Cannabis advocates in Thailand push for complete legalization and home-growing

Bethan Rose Jenkins, Cannabis News Writer/Editorial

“[Cannabis] is not a drug that should be illegal – it’s that simple,” were the words recently spoken by the leader of Thailand’s Bhumjaithai party, Anutin Charnvirakul.

His public announcement is a bold one and on March 24, he will lead the Bhumjaithai into the Kingdom of Thailand’s eagerly anticipated general election.

“Unlike alcohol and cigarettes, [cannabis] has great health benefits such as treating cancer, Alzheimer’s and insomnia,” said Anutin during an appearance at the The Foreign Correspondents Club of Thailand (FCCT), where domestic international journalists and a full house gazed back at him.

The Bhumjaithai party is pushing for complete cannabis legalization in Thailand
(Pictured) Anutin Charnvirakul, the leader of the Bhumjaithai party

Anuntin’s party has been working hard to ensure full cannabis legalization in Thailand is a core component of campaign policy.

So much so, in fact, that if you stroll around Bangkok you’ll probably see cannabis leaves plastered around the city to promote legalization.

“My party announced clearly that we will not play any political games with [cannabis],” affirmed Anutin, who has stated that he will not become part of a ruling coalition unless it is in favor of complete cannabis legalization in Thailand.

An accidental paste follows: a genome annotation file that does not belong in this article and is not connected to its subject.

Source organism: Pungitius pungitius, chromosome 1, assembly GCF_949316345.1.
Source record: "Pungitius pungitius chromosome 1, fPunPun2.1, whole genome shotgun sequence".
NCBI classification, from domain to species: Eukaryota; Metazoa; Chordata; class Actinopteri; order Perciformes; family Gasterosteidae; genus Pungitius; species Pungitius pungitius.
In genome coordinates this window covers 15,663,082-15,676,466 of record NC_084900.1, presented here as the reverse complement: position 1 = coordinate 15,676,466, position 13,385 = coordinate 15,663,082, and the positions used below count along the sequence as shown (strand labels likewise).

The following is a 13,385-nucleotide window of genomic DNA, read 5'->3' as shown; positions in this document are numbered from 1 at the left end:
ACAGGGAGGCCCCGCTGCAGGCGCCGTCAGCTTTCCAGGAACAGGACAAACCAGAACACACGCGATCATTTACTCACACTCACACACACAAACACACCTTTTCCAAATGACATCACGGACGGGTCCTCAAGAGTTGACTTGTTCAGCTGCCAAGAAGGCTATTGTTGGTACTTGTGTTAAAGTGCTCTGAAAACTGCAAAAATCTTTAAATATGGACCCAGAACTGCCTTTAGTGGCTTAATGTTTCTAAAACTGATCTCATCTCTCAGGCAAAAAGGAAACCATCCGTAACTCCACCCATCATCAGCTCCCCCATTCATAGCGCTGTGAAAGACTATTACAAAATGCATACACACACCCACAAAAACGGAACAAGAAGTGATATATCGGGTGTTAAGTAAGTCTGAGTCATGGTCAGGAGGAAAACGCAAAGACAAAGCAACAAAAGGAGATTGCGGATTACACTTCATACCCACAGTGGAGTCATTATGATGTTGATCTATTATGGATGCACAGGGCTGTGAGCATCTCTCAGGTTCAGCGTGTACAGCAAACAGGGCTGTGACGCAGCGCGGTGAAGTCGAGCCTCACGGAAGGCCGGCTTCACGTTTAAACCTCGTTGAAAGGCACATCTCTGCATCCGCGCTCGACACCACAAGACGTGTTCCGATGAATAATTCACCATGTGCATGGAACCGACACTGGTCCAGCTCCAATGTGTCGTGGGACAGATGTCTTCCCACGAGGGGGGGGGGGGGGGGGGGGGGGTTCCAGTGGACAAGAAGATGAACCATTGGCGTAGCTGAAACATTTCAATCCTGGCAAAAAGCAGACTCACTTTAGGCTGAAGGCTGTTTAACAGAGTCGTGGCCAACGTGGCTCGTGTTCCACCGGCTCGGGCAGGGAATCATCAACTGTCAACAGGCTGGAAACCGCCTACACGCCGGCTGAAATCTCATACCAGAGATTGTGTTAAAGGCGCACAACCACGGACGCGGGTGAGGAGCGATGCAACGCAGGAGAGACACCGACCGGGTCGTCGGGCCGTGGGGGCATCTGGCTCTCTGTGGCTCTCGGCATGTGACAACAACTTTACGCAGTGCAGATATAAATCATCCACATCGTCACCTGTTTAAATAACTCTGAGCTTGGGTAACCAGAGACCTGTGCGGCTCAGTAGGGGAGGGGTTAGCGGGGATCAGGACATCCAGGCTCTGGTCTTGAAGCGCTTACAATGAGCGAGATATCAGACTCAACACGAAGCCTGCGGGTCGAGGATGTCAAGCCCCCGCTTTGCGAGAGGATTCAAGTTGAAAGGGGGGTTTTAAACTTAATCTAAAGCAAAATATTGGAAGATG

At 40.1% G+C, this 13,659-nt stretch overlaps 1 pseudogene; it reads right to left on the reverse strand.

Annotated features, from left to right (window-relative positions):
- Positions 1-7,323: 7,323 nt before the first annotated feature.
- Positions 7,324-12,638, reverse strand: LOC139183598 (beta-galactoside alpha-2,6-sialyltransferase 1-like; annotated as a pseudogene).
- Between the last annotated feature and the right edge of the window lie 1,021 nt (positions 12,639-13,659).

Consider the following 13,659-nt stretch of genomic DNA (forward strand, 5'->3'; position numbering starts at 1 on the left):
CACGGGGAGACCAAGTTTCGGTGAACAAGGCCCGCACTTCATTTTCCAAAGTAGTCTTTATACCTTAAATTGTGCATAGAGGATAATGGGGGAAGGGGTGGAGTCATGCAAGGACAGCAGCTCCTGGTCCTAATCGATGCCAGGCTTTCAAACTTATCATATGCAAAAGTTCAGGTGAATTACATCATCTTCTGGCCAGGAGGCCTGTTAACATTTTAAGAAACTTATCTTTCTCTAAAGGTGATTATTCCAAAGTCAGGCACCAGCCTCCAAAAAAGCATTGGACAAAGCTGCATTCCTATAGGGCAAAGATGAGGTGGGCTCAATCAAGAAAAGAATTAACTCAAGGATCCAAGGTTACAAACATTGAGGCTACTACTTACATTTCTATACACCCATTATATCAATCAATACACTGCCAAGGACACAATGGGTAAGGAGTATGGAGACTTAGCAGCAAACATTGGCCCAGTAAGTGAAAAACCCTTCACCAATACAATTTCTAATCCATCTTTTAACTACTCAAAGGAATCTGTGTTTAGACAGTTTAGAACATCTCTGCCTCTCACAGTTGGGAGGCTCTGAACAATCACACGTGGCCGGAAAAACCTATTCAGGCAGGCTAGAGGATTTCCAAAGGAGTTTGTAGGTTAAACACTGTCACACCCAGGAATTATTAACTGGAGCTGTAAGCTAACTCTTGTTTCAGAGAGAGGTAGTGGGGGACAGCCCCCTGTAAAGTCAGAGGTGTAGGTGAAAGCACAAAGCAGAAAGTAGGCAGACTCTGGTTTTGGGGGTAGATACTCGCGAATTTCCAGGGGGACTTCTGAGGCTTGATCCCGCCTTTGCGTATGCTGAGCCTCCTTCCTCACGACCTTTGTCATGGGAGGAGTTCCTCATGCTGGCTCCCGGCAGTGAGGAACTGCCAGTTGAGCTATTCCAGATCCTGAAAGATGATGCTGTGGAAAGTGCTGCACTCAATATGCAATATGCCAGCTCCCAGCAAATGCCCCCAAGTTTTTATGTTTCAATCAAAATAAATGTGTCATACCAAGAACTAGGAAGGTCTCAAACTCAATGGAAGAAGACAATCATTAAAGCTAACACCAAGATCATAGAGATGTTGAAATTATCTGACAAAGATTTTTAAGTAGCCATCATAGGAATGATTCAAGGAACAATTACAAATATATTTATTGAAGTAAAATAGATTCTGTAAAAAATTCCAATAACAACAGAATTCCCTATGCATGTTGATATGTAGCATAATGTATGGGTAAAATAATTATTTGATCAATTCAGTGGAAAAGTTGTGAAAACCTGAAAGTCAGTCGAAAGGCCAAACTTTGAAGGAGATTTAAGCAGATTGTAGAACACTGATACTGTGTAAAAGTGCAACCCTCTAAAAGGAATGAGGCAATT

Founded on November 5, 2008, the Bhumjaithai Party is encouraging farmers to get involved in the “green rush.” In the event that they do get elected, the Bhumjaithai party believes that Thailand could be the world’s next major hub for cannabis exports.

Under the details of Anutin’s proposal for complete cannabis legalization in Thailand, each household would be legally able to cultivate six plants, each of which could yield 70,000 baht (US$2,240). The plants would be purchased from state agencies, providing each home with 420,000 baht ($13,170). For poor families residing in rural areas, this could be life-changing.

Thailand legalized medical cannabis treatment and research in 2018
(Pictured) Tom Julpas Kruesopon, A.K.A. “Mr. Weed”

On Tuesday, December 25, 2018, 166 members of Thailand’s National Legislative Assembly voted in favor of legal medicinal cannabis. Of those members, just 13 held back from voting.

The law was made official through a royal decree by the King of Thailand. Although recreational use is still prohibited, progress is progress.

“Still, this is a massive hurdle and merely the first and rightful step toward full legalization,” said Tom Julpas Kruesopon, who has been nicknamed “Mr Weed” for his ongoing pro-pot efforts to amend Thailand’s cannabis policy.

Kruesopon accompanied Anutin and author of the book Marijuana is Medicine that Cures Cancer, Dr. Somyot Kittimunkong, for the FCCT panel discussion on cannabis.

Although an adviser to the Bhumjaithai party, Kruesopon maintains that he is not actually affiliated with the party.

“It should be the job of any government to alleviate the pain of the people and [cannabis] does both because it helps medically and economically,” said Kruesopon. “Anutin and his party want medical [cannabis] to be available to all and not just those who can afford it. They also want the business opportunities available to all and not just Big Pharma.”

The stakes are high for investors both in Thailand and overseas. Kruesopon feels optimistic that cannabis will become a “trillion-dollar business” now that legalization is spreading to the most tropical regions of Asia.